I am looking for a verb that describes speaking with a full mouth, like a child asking something at the dinner table before swallowing, because they are so anxious/curious for the answer. Anything come to mind? I didn't find ANY.

  • 1
    I think "gross" is the usual word used to describe this. – Hot Licks Feb 6 '15 at 16:48
  • "Yeah, it's flmmpf flmmpf flfff, flath, mmmph, blahgggghspf," etc. Don – rhetorician Feb 6 '15 at 19:41
  • Not to be confused with "foul mouth" or to be "foul-mouthed" (i.e., to speak in a profane/blasphemous manner) – Pantelis Sopasakis Feb 6 '15 at 22:56
  • If there were a word for this, generations of kids would not have been told by their parents "Don't talk with your mouth full." – Hot Licks Dec 21 '15 at 23:50

Speaking with your mouth full, as a phrase, means speaking with your mouth full of food, but I take it that is not your meaning.

To say something suddenly and without thinking is to blurt.

To speak excitedly and at excessive length is to gabble.

To speak without making sense (due to anxiety, ignorance, or some other reasons) is to babble.

  • Yes -- sorry for the confusion -- I did mean - speaking with a mouth full of food - a child eating candy - asking impatiently - to blurt could work - kind of - but it has this rude intonation to it -- which is not the focus here - more the fact that it s hard to understand the question because it is being asked with a mouth full of food – Marie Feb 6 '15 at 16:45
  • or is blurting not rude ?? could try it :-)) – Marie Feb 6 '15 at 16:47
  • No, I would say blurting is usually rude. – Gerger Feb 6 '15 at 17:02
  • yes, it s not the RUDE aspect I am looking for - but the impatient one ! to ask impatiently -- thats the verb I am looking for – Marie Feb 6 '15 at 17:06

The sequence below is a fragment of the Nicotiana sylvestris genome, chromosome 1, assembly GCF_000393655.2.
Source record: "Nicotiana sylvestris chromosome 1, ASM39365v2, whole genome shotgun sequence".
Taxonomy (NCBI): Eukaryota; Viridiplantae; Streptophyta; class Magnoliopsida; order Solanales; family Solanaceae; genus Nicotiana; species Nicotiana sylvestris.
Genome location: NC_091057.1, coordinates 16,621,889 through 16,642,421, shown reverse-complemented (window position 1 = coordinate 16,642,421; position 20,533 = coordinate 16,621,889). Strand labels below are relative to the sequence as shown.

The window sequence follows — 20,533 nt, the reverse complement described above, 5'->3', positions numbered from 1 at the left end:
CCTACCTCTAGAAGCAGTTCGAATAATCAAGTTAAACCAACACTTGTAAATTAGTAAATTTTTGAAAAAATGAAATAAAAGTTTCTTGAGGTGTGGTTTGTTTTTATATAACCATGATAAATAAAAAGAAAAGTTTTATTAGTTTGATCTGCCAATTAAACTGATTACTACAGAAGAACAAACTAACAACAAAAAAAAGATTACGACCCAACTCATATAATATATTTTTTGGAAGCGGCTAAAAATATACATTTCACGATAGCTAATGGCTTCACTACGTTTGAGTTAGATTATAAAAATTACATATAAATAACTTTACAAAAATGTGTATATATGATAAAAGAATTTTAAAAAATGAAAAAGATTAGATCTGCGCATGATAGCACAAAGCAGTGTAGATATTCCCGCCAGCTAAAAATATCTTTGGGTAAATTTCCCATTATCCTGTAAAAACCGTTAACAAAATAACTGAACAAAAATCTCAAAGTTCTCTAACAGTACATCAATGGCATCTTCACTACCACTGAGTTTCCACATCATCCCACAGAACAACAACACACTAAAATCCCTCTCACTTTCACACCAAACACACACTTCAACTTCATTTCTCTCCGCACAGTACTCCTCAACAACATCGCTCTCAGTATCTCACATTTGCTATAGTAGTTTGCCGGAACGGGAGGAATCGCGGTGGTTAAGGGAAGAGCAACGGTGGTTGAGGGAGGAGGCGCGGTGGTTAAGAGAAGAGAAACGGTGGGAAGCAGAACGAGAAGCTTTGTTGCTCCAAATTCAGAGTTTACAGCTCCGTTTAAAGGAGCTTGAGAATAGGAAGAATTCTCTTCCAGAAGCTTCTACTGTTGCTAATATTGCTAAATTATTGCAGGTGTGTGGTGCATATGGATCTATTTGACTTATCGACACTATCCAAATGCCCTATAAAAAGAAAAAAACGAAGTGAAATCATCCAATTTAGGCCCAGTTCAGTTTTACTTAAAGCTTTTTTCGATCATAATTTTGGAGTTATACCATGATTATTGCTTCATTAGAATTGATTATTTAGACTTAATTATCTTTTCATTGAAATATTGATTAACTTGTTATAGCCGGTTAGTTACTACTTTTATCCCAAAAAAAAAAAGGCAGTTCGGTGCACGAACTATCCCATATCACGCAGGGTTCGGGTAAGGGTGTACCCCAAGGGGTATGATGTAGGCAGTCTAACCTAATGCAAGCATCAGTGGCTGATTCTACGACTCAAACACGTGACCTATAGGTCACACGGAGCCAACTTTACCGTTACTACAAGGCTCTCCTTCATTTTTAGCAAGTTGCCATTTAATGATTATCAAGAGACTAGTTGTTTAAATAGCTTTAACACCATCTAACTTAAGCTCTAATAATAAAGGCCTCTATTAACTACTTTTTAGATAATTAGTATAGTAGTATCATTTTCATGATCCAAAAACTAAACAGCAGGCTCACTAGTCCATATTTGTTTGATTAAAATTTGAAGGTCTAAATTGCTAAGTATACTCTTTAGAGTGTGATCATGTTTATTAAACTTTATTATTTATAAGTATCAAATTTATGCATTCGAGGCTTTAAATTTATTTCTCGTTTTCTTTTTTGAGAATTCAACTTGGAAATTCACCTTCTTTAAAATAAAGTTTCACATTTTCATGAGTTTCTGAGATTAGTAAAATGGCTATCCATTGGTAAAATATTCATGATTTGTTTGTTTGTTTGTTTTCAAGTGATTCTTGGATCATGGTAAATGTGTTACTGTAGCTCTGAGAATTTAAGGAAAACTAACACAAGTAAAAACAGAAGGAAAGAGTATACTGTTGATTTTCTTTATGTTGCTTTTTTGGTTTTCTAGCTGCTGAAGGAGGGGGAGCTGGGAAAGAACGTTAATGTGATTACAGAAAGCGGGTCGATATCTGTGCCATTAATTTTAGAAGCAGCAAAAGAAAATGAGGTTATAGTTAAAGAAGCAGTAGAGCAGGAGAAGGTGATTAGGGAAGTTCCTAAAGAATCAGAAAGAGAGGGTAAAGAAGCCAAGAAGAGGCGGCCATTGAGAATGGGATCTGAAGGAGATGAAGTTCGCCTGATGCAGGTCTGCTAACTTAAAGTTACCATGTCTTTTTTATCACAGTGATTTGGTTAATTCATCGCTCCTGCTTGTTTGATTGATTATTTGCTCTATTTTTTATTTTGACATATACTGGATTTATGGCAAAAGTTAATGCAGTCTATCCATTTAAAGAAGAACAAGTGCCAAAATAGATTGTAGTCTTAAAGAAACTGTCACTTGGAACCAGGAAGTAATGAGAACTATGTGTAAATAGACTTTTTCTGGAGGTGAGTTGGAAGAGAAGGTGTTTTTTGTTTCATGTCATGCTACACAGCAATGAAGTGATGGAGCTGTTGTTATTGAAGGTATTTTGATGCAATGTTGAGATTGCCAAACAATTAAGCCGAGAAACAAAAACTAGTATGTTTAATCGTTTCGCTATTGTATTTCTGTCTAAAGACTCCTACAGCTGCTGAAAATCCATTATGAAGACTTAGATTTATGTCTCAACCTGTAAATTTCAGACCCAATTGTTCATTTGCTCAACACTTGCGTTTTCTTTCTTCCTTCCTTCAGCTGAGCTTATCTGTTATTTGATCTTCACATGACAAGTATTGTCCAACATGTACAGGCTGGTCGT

• Just call the man in mind, "Barbarian!" – Mauli Davidson Feb 6 '15 at 17:33

To talk with one's mouth full. Example: A parent says to a child at the dinner table, "Don't talk with your mouth full."

  • Right, but the question is asking is for a single word that encompasses that entire phrase. – Yee-Lum Dec 21 '15 at 23:16

The closest verb I can come up with is sputter

verb, intransitive
To spit out or spray particles of saliva or food from the mouth in noisy bursts.

The American Heritage Dictionary

From Google Books an example

“What? You made me?” The boy sputtered and almost choked on his corn. He wiped his mouth on his sleeve.


I don't believe that there is a specific word for "talking with food in your mouth", but you can certainly describe how it sounds when you talk with food in your mouth:

"Mom, why do cats chase mice?" Jimmy slurred around a mouthful of peas.
"Mom, why do I have to go to school?" Jimmy garbled, his mouth full of cereal.

Or you can describe the results of the talking-with-stuff:

"Mom, will I ever have a sister?" Jimmy asked, dribbling half-chewed lima beans onto his lap.
"Mom, where do babies come from?" Jimmy demanded as he chewed, flecks of pie spraying out onto the table.

  • 1
    I think garble means "to render unintelligible" and refers to the agent, not the speaker: "The cereal garbled Jimmy's words." To slur one's words carries the unmistakeable implication of mental deficit, often chemically induced. – Malvolio Feb 12 '15 at 5:23
  • ah this is great !! I just saw it - sorry for the late response. Thats what I ended up doing -- your second advice -- i described the food - aka candy -- being eaten. all these words, like garble, slur, gable, mumble, mutter --- all that is somehow not childish enough -- it s a child asking how a game is played - full of excitement and curiosity -- she cant wait to swallow the candy, she must ask right away.... – Marie Feb 14 '15 at 17:06
  • yes, garble is a voice distorted by something --- the connection kept garbling hos voice -- and to slur is too drunk sounding -- the word cannot be derogatory -- which somehow most of these words are – Marie Feb 14 '15 at 17:08

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